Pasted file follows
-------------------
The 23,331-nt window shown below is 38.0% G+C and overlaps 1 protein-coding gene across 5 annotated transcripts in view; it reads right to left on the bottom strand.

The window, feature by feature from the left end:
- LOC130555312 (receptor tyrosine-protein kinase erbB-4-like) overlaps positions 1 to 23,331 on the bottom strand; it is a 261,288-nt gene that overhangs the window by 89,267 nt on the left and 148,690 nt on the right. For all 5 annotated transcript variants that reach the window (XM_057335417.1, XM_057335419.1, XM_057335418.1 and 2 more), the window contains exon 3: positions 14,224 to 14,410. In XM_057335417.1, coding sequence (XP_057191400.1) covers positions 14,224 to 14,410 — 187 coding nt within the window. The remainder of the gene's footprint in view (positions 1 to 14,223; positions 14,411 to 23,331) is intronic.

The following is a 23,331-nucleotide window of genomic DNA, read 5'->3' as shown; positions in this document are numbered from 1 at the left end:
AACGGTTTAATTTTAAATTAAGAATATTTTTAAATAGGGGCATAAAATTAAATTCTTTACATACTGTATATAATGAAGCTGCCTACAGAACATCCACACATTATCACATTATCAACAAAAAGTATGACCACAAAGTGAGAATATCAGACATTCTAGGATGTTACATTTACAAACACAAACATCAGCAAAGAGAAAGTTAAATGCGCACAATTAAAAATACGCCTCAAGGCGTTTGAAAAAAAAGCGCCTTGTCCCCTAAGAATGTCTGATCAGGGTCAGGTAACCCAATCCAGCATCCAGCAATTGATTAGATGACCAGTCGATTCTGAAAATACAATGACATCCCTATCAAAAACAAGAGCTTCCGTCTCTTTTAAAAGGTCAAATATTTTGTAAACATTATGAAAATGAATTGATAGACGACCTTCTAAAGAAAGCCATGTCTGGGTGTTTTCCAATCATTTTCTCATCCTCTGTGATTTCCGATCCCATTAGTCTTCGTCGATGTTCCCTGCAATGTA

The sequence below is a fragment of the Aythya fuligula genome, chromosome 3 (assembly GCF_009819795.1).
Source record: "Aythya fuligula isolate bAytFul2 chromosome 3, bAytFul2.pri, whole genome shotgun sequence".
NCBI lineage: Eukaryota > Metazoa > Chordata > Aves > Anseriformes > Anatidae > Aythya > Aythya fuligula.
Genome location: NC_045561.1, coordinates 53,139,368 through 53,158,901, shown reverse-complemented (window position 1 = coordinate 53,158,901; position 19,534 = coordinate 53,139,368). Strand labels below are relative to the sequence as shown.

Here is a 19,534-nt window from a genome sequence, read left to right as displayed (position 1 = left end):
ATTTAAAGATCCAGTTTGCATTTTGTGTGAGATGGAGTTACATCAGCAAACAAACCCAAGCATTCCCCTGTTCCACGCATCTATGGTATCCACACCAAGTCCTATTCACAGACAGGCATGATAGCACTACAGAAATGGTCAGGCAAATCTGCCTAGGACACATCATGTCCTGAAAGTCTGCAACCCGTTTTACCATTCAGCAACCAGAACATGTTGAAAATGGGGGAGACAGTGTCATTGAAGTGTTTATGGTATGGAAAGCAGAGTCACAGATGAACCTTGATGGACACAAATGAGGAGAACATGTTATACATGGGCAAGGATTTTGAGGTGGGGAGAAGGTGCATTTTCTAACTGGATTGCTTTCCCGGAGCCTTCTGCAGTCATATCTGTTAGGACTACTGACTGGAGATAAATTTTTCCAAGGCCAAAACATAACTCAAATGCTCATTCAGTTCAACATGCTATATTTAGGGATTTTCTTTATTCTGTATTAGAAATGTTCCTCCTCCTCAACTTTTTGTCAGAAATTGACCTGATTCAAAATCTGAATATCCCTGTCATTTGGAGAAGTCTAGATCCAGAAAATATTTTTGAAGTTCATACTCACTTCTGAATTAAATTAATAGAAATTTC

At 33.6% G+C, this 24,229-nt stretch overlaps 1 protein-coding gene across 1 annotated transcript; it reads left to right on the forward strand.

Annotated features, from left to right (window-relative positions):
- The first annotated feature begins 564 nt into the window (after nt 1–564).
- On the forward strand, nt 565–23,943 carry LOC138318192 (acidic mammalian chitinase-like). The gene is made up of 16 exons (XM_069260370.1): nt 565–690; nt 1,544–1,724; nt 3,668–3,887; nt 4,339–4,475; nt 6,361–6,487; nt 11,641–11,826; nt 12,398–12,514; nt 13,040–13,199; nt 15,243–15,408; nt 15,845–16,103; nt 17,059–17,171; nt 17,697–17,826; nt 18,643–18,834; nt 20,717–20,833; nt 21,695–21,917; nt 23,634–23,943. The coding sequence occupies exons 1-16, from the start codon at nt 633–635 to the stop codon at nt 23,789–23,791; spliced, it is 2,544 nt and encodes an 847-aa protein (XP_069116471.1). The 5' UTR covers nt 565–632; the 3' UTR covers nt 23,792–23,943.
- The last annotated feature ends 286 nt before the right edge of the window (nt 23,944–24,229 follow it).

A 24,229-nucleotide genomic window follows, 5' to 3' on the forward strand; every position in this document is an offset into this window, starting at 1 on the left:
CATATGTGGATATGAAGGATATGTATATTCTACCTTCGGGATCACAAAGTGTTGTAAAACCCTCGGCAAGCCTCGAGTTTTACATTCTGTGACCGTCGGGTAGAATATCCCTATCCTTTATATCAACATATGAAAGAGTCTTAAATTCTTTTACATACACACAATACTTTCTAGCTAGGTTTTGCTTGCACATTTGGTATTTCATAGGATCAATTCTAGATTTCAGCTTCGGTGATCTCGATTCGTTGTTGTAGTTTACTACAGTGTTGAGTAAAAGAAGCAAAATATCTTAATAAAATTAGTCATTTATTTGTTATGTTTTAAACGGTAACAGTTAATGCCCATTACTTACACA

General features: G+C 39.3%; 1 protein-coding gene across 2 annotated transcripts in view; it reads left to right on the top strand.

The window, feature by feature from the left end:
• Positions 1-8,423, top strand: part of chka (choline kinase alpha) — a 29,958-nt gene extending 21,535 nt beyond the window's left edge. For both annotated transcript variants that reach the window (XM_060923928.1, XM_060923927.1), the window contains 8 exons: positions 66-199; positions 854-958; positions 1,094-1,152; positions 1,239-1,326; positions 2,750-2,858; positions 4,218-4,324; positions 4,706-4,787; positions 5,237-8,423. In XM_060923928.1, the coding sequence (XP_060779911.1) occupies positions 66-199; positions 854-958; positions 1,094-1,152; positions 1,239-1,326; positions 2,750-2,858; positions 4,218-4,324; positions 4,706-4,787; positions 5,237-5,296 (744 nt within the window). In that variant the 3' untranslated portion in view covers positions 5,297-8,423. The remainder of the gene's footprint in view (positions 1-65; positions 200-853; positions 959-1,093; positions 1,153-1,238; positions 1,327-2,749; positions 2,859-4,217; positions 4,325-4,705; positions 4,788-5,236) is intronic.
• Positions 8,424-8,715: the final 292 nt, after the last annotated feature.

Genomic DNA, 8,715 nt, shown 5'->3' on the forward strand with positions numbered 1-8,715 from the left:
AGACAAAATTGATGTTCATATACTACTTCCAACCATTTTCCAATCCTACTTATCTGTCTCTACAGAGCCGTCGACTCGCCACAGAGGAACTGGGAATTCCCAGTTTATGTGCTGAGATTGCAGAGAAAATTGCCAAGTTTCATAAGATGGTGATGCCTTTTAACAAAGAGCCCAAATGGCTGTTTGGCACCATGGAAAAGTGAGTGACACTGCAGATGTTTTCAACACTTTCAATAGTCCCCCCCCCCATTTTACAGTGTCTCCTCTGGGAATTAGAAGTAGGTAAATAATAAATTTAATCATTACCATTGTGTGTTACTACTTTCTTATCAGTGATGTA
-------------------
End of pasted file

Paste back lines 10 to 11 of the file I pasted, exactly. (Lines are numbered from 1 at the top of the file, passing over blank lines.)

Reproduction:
Here is a 19,534-nt window from a genome sequence, read left to right as displayed (position 1 = left end):
ATTTAAAGATCCAGTTTGCATTTTGTGTGAGATGGAGTTACATCAGCAAACAAACCCAAGCATTCCCCTGTTCCACGCATCTATGGTATCCACACCAAGTCCTATTCACAGACAGGCATGATAGCACTACAGAAATGGTCAGGCAAATCTGCCTAGGACACATCATGTCCTGAAAGTCTGCAACCCGTTTTACCATTCAGCAACCAGAACATGTTGAAAATGGGGGAGACAGTGTCATTGAAGTGTTTATGGTATGGAAAGCAGAGTCACAGATGAACCTTGATGGACACAAATGAGGAGAACATGTTATACATGGGCAAGGATTTTGAGGTGGGGAGAAGGTGCATTTTCTAACTGGATTGCTTTCCCGGAGCCTTCTGCAGTCATATCTGTTAGGACTACTGACTGGAGATAAATTTTTCCAAGGCCAAAACATAACTCAAATGCTCATTCAGTTCAACATGCTATATTTAGGGATTTTCTTTATTCTGTATTAGAAATGTTCCTCCTCCTCAACTTTTTGTCAGAAATTGACCTGATTCAAAATCTGAATATCCCTGTCATTTGGAGAAGTCTAGATCCAGAAAATATTTTTGAAGTTCATACTCACTTCTGAATTAAATTAATAGAAATTTC